New Trade $TGT – Target Practice

by Enis November 22, 2013 10:32 am • Commentary

Target posted its third straight earnings miss yesterday morning, and the stock was down 3.5% yesterday as a result.  The stock was downgraded this morning at BofA/ML, and is down again today.  Target’s woes have persisted all year.  It has missed earnings for the last 3 quarters, declining 3-4% in each instance, on big volume too:

TGT daily chart, 200 day ma in black, volume lower panel, Courtesy of Bloomberg
TGT daily chart, 200 day ma in black, volume lower panel, Courtesy of Bloomberg

I’ve circled each of the post-earnings moves in red, which are the 3 biggest volume days of the past year.  Yesterday’s earnings miss ($0.54 vs. $0.62 expected) was Target’s worst earnings miss in percentage terms in almost a decade.  For a company historically known for consistent execution (it beat earnings every quarter from May 2009 to November 2012), the last year has been quite the anomaly.

The company blamed yesterday’s miss on weakness in its Canadian segment.  Target entered Canada last year, and is on track to have opened 124 Canadian Target stores by the end of 2013.  It opened 23 stores in Canada in the third quarter, vs. only 9 in the U.S.  The Canadian launch has been very difficult.  Competitors in Canada have slashed prices as Target entered their market, and sales and margins have severely lagged management’s expectations.  However, Target management viewed the current problems as the growing pains of entering a new market, and struck an optimistic tone on the conference call about future Canadian growth, once current excess inventory was cleaned up.

Target’s stock is at interesting juncture here for several reasons:  

1)  The stock’s trailing 12 month P/E is now near 7 year highs, mainly due to the earnings drop of 20% over the last year (the company earned $4.52 in EPS in 2012, and is expected to earn $3.66 in EPS in 2013):

[caption id="attachment_32871" align="alignnone" width="600"]Trailing 12 month P/E in TGT, Courtesy of Bloomberg Trailing 12 month P/E in TGT, Courtesy of Bloomberg[/caption]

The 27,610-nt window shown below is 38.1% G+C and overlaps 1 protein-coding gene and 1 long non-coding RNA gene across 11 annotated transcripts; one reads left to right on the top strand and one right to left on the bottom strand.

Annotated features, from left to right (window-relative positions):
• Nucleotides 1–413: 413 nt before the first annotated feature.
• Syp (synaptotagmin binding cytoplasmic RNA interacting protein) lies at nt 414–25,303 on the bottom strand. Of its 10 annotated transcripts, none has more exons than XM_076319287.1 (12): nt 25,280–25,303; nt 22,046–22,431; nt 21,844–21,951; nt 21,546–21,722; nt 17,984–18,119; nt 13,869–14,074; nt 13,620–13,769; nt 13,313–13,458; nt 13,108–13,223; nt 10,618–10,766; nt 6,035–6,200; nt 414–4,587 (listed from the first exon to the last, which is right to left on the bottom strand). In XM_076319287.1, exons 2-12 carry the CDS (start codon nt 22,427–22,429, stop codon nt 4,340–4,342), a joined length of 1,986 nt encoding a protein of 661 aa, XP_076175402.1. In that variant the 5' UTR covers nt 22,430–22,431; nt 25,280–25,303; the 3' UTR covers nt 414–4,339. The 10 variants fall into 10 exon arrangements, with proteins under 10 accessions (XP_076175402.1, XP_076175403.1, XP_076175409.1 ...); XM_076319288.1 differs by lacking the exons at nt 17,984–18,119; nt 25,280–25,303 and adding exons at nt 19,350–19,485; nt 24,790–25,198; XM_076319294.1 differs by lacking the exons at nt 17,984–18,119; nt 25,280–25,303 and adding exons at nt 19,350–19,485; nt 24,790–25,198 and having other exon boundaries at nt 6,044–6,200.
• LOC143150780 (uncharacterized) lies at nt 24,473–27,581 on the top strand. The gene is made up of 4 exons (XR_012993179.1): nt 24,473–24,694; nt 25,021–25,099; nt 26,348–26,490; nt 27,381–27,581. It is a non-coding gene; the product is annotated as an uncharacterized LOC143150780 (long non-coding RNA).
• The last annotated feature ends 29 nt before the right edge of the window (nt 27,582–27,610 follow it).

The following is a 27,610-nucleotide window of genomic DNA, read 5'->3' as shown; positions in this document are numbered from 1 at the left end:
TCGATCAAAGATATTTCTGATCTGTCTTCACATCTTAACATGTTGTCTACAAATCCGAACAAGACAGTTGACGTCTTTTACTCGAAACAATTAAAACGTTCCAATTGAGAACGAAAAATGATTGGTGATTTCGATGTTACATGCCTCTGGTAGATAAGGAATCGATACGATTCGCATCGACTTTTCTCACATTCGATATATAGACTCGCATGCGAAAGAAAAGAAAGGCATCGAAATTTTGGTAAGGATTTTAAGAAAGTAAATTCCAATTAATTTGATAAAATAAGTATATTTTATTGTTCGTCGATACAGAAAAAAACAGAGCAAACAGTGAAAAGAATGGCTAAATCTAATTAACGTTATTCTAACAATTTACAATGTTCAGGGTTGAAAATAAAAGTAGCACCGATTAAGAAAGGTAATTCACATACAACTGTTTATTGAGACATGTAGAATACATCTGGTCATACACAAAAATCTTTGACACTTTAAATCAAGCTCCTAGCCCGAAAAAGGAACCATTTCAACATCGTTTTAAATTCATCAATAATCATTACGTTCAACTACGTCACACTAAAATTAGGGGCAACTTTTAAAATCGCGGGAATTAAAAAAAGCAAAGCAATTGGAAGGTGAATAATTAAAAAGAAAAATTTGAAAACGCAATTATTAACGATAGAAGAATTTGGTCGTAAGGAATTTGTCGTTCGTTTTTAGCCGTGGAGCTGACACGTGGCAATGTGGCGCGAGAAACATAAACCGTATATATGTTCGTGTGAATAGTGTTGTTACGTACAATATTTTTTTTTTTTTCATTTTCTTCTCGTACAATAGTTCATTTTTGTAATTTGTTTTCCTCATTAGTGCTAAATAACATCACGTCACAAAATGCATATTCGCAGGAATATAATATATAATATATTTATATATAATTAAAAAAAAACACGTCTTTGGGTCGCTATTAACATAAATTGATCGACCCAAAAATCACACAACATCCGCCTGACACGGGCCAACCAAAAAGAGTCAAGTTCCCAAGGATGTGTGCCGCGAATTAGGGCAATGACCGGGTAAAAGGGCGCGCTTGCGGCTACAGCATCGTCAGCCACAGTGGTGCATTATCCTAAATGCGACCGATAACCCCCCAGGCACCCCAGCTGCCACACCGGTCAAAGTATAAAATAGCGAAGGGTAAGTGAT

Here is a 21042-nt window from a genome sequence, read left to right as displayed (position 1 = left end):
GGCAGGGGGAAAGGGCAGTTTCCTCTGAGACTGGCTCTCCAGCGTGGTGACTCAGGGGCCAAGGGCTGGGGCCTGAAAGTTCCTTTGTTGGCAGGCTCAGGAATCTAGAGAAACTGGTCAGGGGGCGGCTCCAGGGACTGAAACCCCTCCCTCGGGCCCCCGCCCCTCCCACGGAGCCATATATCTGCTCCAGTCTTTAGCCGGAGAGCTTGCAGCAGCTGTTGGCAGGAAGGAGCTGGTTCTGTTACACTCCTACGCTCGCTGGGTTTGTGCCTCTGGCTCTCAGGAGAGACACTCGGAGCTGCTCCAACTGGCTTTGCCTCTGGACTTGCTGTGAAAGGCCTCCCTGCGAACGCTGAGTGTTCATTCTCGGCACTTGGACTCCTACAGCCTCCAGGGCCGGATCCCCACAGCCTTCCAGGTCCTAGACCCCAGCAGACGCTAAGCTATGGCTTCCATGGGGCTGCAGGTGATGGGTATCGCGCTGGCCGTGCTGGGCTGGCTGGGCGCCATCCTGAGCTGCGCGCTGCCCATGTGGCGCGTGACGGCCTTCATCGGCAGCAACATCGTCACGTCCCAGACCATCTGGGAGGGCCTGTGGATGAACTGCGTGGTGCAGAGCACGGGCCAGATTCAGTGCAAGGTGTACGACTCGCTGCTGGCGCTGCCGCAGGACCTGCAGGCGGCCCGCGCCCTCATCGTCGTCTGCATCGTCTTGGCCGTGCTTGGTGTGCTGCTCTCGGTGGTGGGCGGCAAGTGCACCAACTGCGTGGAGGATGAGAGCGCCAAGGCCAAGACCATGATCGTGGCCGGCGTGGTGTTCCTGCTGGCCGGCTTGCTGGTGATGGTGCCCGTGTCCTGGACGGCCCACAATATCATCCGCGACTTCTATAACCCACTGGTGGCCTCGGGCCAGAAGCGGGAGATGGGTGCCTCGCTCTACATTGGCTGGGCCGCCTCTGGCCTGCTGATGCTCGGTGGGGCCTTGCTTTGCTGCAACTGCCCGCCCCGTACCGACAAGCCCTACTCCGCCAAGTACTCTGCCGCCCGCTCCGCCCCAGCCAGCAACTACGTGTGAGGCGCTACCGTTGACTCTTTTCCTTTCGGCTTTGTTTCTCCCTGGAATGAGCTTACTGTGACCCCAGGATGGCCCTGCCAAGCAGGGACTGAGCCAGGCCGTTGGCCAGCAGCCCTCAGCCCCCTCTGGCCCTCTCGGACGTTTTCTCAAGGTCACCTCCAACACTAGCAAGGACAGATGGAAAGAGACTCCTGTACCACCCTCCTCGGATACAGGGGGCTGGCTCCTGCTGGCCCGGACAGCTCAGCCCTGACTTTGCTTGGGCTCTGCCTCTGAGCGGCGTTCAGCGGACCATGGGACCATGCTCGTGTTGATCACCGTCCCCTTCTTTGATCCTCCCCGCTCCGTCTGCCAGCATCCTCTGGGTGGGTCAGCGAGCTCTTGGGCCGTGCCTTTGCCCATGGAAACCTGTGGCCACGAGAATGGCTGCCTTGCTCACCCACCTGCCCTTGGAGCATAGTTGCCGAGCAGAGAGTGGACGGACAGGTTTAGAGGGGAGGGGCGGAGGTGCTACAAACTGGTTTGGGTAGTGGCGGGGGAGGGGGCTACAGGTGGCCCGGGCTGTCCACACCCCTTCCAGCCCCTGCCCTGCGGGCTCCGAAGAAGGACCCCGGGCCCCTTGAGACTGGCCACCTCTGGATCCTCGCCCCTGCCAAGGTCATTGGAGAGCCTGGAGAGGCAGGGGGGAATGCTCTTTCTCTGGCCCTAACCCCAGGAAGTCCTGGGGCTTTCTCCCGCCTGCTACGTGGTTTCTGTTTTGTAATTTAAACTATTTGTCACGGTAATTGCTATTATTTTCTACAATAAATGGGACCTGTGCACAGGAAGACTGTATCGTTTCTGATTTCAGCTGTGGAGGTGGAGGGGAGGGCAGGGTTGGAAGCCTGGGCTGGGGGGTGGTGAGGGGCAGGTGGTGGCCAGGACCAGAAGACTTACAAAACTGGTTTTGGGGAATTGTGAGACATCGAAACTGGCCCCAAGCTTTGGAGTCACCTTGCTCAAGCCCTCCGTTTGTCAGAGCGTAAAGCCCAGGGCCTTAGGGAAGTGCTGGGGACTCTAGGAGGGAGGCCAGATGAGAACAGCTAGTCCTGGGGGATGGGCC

2)  While the P/E multiple has expanded as the E has dropped (P is actually unchanged in the past year), the TGT’s consensus earnings growth expectations over the next 3 years is actually around 20% per year.  TGT hasn’t achieved such earnings growth since the 2004-2006 period (the last time the P/E was above 20).  If earnings growth is 20%+ next year, then the stock’s 19x multiple all of a sudden looks quite cheap on an absolute basis and especially vs. the rest of the market.  Of course, that’s a big IF.

3)  Management has guided analysts to a robust 2014 operating environment as the company’s Canadian start-up costs subside and the business there starts to gain steam.  Whether that’s achievable is still quite uncertain, and could lead to dramatic shifts in the market’s expectations as a result.  Meanwhile, the U.S. business has been stable in a tough macro environment (1-2% sales growth), and management expects more of the same there.

At first glance, I was surprised that TGT was only down 3.5% yesterday on such a poor number.  But when you think about the future prospects vs. current valuation, the rationale of the buyers seems more reasonable.  TGT is certainly no quick turnaround story, but I view the potential value argument for the stock as much more appealing.

In the short run, the $60 level is the crucial support spot technically, while I think the $68 level support from earlier this year is now stout resistance:

[caption id="attachment_32874" align="alignnone" width="600"]TGT weekly, Courtesy of Bloomberg TGT weekly, Courtesy of Bloomberg[/caption]

In that vein, despite the recent weakness, I like playing for a rangebound situation with a slight upward bias over the next couple months:

TRADE:  TGT ($63.72) Bought Jan14 60/65/70 Call Fly for $2.32

-Buy 1 Jan14 60 Call for $4.21

-Sell 2 Jan14 65 Calls at $1.00

-Buy 1 Jan14 70 Call for $0.11

Break-Even on Jan14 Expiration:

Profits: Between 62.32 and 67.68 of up to 2.68, with max profit of 2.68 at 65

Losses: Up to 2.32 between 60 and 62.32, and between 67.68 and 70, with max loss of 2.32 below 60 and above 70.

Trade Rationale:  

TGT’s prior all-time high before this year was around $70 in 2007.  The stock’s failed breakout earlier this year above that level likely means that there are many ready sellers of the stock in the high 60’s.  Against that, the stock’s favorable valuation vs. growth outlook and strong execution history makes us think that buyers will be more aggressive in the low 60’s.  With that in mind, we like the call fly structure as a way to play for the 62 to 68 range in the coming months.